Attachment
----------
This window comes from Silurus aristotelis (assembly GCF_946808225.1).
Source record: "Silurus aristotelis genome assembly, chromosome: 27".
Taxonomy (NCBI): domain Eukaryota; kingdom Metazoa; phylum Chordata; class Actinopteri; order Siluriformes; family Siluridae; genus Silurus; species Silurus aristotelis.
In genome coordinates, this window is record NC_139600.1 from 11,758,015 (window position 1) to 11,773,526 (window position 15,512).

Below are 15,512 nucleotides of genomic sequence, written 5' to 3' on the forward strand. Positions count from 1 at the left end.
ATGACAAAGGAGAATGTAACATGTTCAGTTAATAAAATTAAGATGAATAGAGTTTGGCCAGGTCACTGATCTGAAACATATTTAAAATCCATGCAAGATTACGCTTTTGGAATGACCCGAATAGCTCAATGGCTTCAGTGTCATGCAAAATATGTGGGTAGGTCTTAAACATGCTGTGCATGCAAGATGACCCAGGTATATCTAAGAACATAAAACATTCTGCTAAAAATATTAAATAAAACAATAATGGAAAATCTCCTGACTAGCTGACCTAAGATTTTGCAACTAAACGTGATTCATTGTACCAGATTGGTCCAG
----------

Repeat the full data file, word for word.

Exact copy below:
This window comes from Silurus aristotelis (assembly GCF_946808225.1).
Source record: "Silurus aristotelis genome assembly, chromosome: 27".
Taxonomy (NCBI): domain Eukaryota; kingdom Metazoa; phylum Chordata; class Actinopteri; order Siluriformes; family Siluridae; genus Silurus; species Silurus aristotelis.
In genome coordinates, this window is record NC_139600.1 from 11,758,015 (window position 1) to 11,773,526 (window position 15,512).

Below are 15,512 nucleotides of genomic sequence, written 5' to 3' on the forward strand. Positions count from 1 at the left end.
ATGACAAAGGAGAATGTAACATGTTCAGTTAATAAAATTAAGATGAATAGAGTTTGGCCAGGTCACTGATCTGAAACATATTTAAAATCCATGCAAGATTACGCTTTTGGAATGACCCGAATAGCTCAATGGCTTCAGTGTCATGCAAAATATGTGGGTAGGTCTTAAACATGCTGTGCATGCAAGATGACCCAGGTATATCTAAGAACATAAAACATTCTGCTAAAAATATTAAATAAAACAATAATGGAAAATCTCCTGACTAGCTGACCTAAGATTTTGCAACTAAACGTGATTCATTGTACCAGATTGGTCCAG